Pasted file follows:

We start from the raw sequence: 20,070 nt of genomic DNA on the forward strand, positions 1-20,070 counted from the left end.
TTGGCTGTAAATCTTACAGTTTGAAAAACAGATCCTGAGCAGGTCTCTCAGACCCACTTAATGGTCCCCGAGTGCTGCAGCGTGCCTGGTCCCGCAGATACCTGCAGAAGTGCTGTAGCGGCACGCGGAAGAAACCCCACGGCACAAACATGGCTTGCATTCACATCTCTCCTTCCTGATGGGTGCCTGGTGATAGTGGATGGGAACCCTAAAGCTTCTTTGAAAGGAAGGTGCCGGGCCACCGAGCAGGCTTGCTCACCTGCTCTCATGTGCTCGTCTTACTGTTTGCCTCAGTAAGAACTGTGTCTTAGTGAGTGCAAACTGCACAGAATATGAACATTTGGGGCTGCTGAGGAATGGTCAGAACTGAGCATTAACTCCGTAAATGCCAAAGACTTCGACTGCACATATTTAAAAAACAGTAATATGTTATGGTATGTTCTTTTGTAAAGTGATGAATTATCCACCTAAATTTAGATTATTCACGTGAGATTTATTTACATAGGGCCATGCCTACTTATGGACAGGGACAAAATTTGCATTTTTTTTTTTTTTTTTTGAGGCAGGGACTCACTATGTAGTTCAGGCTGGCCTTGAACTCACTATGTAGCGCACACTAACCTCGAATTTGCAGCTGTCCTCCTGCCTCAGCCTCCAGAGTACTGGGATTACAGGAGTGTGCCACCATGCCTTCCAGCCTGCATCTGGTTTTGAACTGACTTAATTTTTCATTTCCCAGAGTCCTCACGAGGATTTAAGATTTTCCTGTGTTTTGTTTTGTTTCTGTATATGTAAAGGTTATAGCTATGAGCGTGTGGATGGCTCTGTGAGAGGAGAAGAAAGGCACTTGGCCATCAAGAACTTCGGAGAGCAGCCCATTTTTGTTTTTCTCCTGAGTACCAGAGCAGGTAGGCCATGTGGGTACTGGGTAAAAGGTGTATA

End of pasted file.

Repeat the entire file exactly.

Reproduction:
We start from the raw sequence: 20,070 nt of genomic DNA on the forward strand, positions 1-20,070 counted from the left end.
TTGGCTGTAAATCTTACAGTTTGAAAAACAGATCCTGAGCAGGTCTCTCAGACCCACTTAATGGTCCCCGAGTGCTGCAGCGTGCCTGGTCCCGCAGATACCTGCAGAAGTGCTGTAGCGGCACGCGGAAGAAACCCCACGGCACAAACATGGCTTGCATTCACATCTCTCCTTCCTGATGGGTGCCTGGTGATAGTGGATGGGAACCCTAAAGCTTCTTTGAAAGGAAGGTGCCGGGCCACCGAGCAGGCTTGCTCACCTGCTCTCATGTGCTCGTCTTACTGTTTGCCTCAGTAAGAACTGTGTCTTAGTGAGTGCAAACTGCACAGAATATGAACATTTGGGGCTGCTGAGGAATGGTCAGAACTGAGCATTAACTCCGTAAATGCCAAAGACTTCGACTGCACATATTTAAAAAACAGTAATATGTTATGGTATGTTCTTTTGTAAAGTGATGAATTATCCACCTAAATTTAGATTATTCACGTGAGATTTATTTACATAGGGCCATGCCTACTTATGGACAGGGACAAAATTTGCATTTTTTTTTTTTTTTTTTGAGGCAGGGACTCACTATGTAGTTCAGGCTGGCCTTGAACTCACTATGTAGCGCACACTAACCTCGAATTTGCAGCTGTCCTCCTGCCTCAGCCTCCAGAGTACTGGGATTACAGGAGTGTGCCACCATGCCTTCCAGCCTGCATCTGGTTTTGAACTGACTTAATTTTTCATTTCCCAGAGTCCTCACGAGGATTTAAGATTTTCCTGTGTTTTGTTTTGTTTCTGTATATGTAAAGGTTATAGCTATGAGCGTGTGGATGGCTCTGTGAGAGGAGAAGAAAGGCACTTGGCCATCAAGAACTTCGGAGAGCAGCCCATTTTTGTTTTTCTCCTGAGTACCAGAGCAGGTAGGCCATGTGGGTACTGGGTAAAAGGTGTATA